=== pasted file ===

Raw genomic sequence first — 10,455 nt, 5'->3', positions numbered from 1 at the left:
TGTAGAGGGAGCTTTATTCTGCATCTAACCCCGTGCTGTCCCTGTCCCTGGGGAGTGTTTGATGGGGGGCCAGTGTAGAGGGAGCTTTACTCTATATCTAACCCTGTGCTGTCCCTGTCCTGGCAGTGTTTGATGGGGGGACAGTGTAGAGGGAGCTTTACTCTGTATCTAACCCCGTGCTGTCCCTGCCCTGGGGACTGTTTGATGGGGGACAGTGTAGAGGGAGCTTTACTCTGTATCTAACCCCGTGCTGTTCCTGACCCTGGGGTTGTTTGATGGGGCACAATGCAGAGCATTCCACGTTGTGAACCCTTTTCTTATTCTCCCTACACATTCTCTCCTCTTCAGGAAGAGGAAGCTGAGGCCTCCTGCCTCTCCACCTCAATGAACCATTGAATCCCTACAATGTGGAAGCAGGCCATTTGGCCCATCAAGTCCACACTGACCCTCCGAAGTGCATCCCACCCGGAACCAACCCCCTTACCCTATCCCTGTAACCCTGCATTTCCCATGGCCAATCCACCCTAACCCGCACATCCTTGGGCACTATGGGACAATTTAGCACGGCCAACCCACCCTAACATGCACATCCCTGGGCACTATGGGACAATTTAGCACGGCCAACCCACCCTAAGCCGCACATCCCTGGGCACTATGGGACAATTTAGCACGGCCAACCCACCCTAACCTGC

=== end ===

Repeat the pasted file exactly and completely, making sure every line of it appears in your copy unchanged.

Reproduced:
Raw genomic sequence first — 10,455 nt, 5'->3', positions numbered from 1 at the left:
TGTAGAGGGAGCTTTATTCTGCATCTAACCCCGTGCTGTCCCTGTCCCTGGGGAGTGTTTGATGGGGGGCCAGTGTAGAGGGAGCTTTACTCTATATCTAACCCTGTGCTGTCCCTGTCCTGGCAGTGTTTGATGGGGGGACAGTGTAGAGGGAGCTTTACTCTGTATCTAACCCCGTGCTGTCCCTGCCCTGGGGACTGTTTGATGGGGGACAGTGTAGAGGGAGCTTTACTCTGTATCTAACCCCGTGCTGTTCCTGACCCTGGGGTTGTTTGATGGGGCACAATGCAGAGCATTCCACGTTGTGAACCCTTTTCTTATTCTCCCTACACATTCTCTCCTCTTCAGGAAGAGGAAGCTGAGGCCTCCTGCCTCTCCACCTCAATGAACCATTGAATCCCTACAATGTGGAAGCAGGCCATTTGGCCCATCAAGTCCACACTGACCCTCCGAAGTGCATCCCACCCGGAACCAACCCCCTTACCCTATCCCTGTAACCCTGCATTTCCCATGGCCAATCCACCCTAACCCGCACATCCTTGGGCACTATGGGACAATTTAGCACGGCCAACCCACCCTAACATGCACATCCCTGGGCACTATGGGACAATTTAGCACGGCCAACCCACCCTAAGCCGCACATCCCTGGGCACTATGGGACAATTTAGCACGGCCAACCCACCCTAACCTGC